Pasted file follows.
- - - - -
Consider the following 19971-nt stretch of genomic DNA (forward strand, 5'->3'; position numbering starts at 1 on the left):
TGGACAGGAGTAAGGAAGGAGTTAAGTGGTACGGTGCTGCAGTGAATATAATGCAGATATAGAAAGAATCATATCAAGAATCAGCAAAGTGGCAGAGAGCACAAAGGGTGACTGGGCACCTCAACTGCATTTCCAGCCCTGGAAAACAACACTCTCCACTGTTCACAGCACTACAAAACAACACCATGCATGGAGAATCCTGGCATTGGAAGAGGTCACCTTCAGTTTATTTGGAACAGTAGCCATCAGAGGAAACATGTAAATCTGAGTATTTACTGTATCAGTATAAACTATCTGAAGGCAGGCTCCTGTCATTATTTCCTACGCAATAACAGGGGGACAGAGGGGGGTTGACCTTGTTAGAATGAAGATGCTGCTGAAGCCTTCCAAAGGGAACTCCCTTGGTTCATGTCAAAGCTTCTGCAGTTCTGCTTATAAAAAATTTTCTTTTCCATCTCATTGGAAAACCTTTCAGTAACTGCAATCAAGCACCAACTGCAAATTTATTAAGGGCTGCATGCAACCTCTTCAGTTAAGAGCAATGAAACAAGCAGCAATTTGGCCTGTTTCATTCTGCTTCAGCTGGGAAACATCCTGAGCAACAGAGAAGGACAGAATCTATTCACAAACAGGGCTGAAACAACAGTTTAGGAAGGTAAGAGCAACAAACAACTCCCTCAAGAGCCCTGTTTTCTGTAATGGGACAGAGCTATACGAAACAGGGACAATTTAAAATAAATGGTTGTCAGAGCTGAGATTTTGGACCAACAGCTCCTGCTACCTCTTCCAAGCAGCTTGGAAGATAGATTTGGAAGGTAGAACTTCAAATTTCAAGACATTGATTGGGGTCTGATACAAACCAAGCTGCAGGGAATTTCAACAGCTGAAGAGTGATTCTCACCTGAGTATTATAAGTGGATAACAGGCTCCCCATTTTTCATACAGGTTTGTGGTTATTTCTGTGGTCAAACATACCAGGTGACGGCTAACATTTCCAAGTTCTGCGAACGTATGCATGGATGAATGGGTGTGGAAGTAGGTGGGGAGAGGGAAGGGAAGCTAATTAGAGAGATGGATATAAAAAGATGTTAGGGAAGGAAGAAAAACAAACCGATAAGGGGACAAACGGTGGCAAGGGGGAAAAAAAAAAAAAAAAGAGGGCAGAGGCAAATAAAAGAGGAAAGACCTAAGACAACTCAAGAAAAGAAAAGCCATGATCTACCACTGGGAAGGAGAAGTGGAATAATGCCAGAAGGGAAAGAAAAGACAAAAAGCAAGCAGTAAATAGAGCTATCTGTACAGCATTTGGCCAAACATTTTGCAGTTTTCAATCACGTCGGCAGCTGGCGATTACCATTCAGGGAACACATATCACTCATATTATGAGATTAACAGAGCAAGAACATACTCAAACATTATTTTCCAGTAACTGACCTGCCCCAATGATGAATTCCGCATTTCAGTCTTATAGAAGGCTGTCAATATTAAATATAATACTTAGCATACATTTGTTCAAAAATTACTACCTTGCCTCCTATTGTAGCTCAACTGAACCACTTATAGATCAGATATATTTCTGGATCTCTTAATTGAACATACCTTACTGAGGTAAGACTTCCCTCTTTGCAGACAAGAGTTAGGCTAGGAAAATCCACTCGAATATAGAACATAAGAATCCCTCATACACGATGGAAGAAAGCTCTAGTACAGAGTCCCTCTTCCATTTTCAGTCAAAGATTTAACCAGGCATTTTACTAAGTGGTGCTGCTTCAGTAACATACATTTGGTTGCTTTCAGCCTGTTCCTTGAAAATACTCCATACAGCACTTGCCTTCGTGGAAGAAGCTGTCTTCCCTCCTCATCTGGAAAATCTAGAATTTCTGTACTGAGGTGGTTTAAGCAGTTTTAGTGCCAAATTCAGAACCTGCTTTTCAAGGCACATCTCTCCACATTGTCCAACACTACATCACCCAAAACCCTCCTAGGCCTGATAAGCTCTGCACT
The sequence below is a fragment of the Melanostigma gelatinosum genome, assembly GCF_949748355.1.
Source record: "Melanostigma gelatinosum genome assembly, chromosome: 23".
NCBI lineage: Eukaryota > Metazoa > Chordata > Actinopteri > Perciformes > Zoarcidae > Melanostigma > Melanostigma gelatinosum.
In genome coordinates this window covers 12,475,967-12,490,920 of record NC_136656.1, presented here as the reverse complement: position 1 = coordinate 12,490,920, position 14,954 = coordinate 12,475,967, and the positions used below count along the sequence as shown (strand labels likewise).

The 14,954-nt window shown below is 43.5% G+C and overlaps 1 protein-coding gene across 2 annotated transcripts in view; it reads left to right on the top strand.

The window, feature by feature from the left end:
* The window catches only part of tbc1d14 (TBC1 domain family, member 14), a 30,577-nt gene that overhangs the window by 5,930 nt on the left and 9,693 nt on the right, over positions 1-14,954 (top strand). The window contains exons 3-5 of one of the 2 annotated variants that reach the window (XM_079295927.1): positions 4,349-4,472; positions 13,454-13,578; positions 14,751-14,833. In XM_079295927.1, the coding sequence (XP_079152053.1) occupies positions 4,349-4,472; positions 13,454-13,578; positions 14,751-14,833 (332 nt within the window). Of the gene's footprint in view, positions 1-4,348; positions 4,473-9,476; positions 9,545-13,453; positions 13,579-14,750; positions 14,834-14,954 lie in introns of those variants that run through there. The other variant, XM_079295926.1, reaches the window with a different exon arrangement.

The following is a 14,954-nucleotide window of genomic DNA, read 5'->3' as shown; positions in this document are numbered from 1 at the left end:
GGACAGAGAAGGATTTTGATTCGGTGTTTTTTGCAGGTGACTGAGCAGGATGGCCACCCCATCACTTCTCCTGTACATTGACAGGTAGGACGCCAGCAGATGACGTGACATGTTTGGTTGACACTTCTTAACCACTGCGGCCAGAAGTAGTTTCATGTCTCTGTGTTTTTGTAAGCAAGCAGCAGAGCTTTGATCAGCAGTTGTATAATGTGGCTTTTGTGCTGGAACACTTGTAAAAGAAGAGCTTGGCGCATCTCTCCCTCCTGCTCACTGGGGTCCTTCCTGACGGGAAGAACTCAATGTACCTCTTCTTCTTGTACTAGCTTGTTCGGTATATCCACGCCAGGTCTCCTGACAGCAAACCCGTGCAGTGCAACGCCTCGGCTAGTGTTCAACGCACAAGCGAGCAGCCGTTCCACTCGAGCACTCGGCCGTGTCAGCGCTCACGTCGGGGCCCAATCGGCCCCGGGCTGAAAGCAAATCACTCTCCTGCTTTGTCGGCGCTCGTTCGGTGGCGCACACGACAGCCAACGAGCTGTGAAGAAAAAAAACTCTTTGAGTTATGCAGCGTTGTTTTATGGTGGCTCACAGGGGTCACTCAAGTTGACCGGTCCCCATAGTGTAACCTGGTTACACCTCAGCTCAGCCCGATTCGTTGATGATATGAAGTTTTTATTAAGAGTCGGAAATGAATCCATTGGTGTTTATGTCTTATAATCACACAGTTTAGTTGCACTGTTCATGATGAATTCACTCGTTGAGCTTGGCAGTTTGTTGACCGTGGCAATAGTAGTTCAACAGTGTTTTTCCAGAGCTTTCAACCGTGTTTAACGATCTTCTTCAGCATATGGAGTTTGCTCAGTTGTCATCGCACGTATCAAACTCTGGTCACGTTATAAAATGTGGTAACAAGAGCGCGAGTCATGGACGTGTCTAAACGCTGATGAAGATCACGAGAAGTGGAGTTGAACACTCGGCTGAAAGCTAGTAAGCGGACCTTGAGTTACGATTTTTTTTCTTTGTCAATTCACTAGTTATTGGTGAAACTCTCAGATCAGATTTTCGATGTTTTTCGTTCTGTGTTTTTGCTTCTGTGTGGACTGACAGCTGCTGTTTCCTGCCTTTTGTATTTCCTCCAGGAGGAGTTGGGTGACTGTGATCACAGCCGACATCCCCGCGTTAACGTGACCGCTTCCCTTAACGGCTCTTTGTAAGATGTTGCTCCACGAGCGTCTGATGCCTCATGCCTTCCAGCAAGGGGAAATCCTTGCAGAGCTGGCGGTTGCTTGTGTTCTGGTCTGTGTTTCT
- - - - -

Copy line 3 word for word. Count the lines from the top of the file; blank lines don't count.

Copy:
The sequence below is a fragment of the Melanostigma gelatinosum genome, assembly GCF_949748355.1.